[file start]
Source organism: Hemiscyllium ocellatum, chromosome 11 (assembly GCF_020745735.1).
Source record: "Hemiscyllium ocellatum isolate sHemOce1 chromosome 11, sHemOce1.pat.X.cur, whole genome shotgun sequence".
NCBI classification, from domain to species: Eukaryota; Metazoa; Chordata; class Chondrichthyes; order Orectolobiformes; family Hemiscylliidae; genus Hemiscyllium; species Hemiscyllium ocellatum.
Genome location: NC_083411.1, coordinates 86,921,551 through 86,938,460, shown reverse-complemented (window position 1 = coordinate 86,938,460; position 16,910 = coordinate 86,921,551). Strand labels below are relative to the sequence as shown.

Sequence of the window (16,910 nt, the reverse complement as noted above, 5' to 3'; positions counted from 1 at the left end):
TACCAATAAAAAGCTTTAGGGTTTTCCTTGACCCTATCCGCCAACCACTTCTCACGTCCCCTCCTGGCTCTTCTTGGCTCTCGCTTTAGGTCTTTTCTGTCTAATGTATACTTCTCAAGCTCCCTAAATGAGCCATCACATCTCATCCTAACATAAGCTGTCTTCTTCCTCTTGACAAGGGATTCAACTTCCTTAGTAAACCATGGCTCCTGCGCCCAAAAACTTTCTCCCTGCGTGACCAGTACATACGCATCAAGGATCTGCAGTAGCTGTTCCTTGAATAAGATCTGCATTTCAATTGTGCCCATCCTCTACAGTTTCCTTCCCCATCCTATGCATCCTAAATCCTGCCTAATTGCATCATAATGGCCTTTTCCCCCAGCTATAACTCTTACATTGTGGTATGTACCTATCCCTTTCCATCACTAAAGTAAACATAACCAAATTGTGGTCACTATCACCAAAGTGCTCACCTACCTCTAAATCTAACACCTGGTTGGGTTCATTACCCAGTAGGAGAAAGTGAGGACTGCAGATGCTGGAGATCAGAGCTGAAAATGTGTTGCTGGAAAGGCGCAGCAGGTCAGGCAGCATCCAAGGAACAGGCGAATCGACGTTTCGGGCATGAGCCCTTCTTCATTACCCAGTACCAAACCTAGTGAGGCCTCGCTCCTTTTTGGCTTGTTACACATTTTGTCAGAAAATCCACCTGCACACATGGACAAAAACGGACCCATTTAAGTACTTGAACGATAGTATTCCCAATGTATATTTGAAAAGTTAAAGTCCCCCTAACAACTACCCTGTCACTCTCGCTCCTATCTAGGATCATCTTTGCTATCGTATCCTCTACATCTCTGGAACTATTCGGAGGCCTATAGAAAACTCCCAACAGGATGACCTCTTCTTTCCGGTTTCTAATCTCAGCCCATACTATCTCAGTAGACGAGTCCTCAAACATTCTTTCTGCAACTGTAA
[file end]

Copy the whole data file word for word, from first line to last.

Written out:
Source organism: Hemiscyllium ocellatum, chromosome 11 (assembly GCF_020745735.1).
Source record: "Hemiscyllium ocellatum isolate sHemOce1 chromosome 11, sHemOce1.pat.X.cur, whole genome shotgun sequence".
NCBI classification, from domain to species: Eukaryota; Metazoa; Chordata; class Chondrichthyes; order Orectolobiformes; family Hemiscylliidae; genus Hemiscyllium; species Hemiscyllium ocellatum.
Genome location: NC_083411.1, coordinates 86,921,551 through 86,938,460, shown reverse-complemented (window position 1 = coordinate 86,938,460; position 16,910 = coordinate 86,921,551). Strand labels below are relative to the sequence as shown.

Sequence of the window (16,910 nt, the reverse complement as noted above, 5' to 3'; positions counted from 1 at the left end):
TACCAATAAAAAGCTTTAGGGTTTTCCTTGACCCTATCCGCCAACCACTTCTCACGTCCCCTCCTGGCTCTTCTTGGCTCTCGCTTTAGGTCTTTTCTGTCTAATGTATACTTCTCAAGCTCCCTAAATGAGCCATCACATCTCATCCTAACATAAGCTGTCTTCTTCCTCTTGACAAGGGATTCAACTTCCTTAGTAAACCATGGCTCCTGCGCCCAAAAACTTTCTCCCTGCGTGACCAGTACATACGCATCAAGGATCTGCAGTAGCTGTTCCTTGAATAAGATCTGCATTTCAATTGTGCCCATCCTCTACAGTTTCCTTCCCCATCCTATGCATCCTAAATCCTGCCTAATTGCATCATAATGGCCTTTTCCCCCAGCTATAACTCTTACATTGTGGTATGTACCTATCCCTTTCCATCACTAAAGTAAACATAACCAAATTGTGGTCACTATCACCAAAGTGCTCACCTACCTCTAAATCTAACACCTGGTTGGGTTCATTACCCAGTAGGAGAAAGTGAGGACTGCAGATGCTGGAGATCAGAGCTGAAAATGTGTTGCTGGAAAGGCGCAGCAGGTCAGGCAGCATCCAAGGAACAGGCGAATCGACGTTTCGGGCATGAGCCCTTCTTCATTACCCAGTACCAAACCTAGTGAGGCCTCGCTCCTTTTTGGCTTGTTACACATTTTGTCAGAAAATCCACCTGCACACATGGACAAAAACGGACCCATTTAAGTACTTGAACGATAGTATTCCCAATGTATATTTGAAAAGTTAAAGTCCCCCTAACAACTACCCTGTCACTCTCGCTCCTATCTAGGATCATCTTTGCTATCGTATCCTCTACATCTCTGGAACTATTCGGAGGCCTATAGAAAACTCCCAACAGGATGACCTCTTCTTTCCGGTTTCTAATCTCAGCCCATACTATCTCAGTAGACGAGTCCTCAAACATTCTTTCTGCAACTGTAA